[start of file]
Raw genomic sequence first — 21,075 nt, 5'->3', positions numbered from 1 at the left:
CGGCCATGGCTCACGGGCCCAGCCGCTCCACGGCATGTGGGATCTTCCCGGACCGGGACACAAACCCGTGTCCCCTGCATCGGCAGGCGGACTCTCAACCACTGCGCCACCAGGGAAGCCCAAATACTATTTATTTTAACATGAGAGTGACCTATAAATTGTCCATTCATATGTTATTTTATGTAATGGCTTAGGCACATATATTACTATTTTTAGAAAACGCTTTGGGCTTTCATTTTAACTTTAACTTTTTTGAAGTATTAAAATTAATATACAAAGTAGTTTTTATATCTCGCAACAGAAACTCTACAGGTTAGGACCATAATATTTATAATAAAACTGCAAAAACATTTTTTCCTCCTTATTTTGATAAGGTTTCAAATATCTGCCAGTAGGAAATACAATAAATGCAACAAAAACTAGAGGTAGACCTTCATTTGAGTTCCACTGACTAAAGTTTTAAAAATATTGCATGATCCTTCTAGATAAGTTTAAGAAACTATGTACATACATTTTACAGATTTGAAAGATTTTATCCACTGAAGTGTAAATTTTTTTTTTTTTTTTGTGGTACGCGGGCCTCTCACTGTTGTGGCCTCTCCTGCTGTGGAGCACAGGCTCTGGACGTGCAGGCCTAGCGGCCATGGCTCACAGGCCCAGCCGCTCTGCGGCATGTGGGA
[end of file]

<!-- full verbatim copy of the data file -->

Raw genomic sequence first — 21,075 nt, 5'->3', positions numbered from 1 at the left:
CGGCCATGGCTCACGGGCCCAGCCGCTCCACGGCATGTGGGATCTTCCCGGACCGGGACACAAACCCGTGTCCCCTGCATCGGCAGGCGGACTCTCAACCACTGCGCCACCAGGGAAGCCCAAATACTATTTATTTTAACATGAGAGTGACCTATAAATTGTCCATTCATATGTTATTTTATGTAATGGCTTAGGCACATATATTACTATTTTTAGAAAACGCTTTGGGCTTTCATTTTAACTTTAACTTTTTTGAAGTATTAAAATTAATATACAAAGTAGTTTTTATATCTCGCAACAGAAACTCTACAGGTTAGGACCATAATATTTATAATAAAACTGCAAAAACATTTTTTCCTCCTTATTTTGATAAGGTTTCAAATATCTGCCAGTAGGAAATACAATAAATGCAACAAAAACTAGAGGTAGACCTTCATTTGAGTTCCACTGACTAAAGTTTTAAAAATATTGCATGATCCTTCTAGATAAGTTTAAGAAACTATGTACATACATTTTACAGATTTGAAAGATTTTATCCACTGAAGTGTAAATTTTTTTTTTTTTTTTGTGGTACGCGGGCCTCTCACTGTTGTGGCCTCTCCTGCTGTGGAGCACAGGCTCTGGACGTGCAGGCCTAGCGGCCATGGCTCACAGGCCCAGCCGCTCTGCGGCATGTGGGA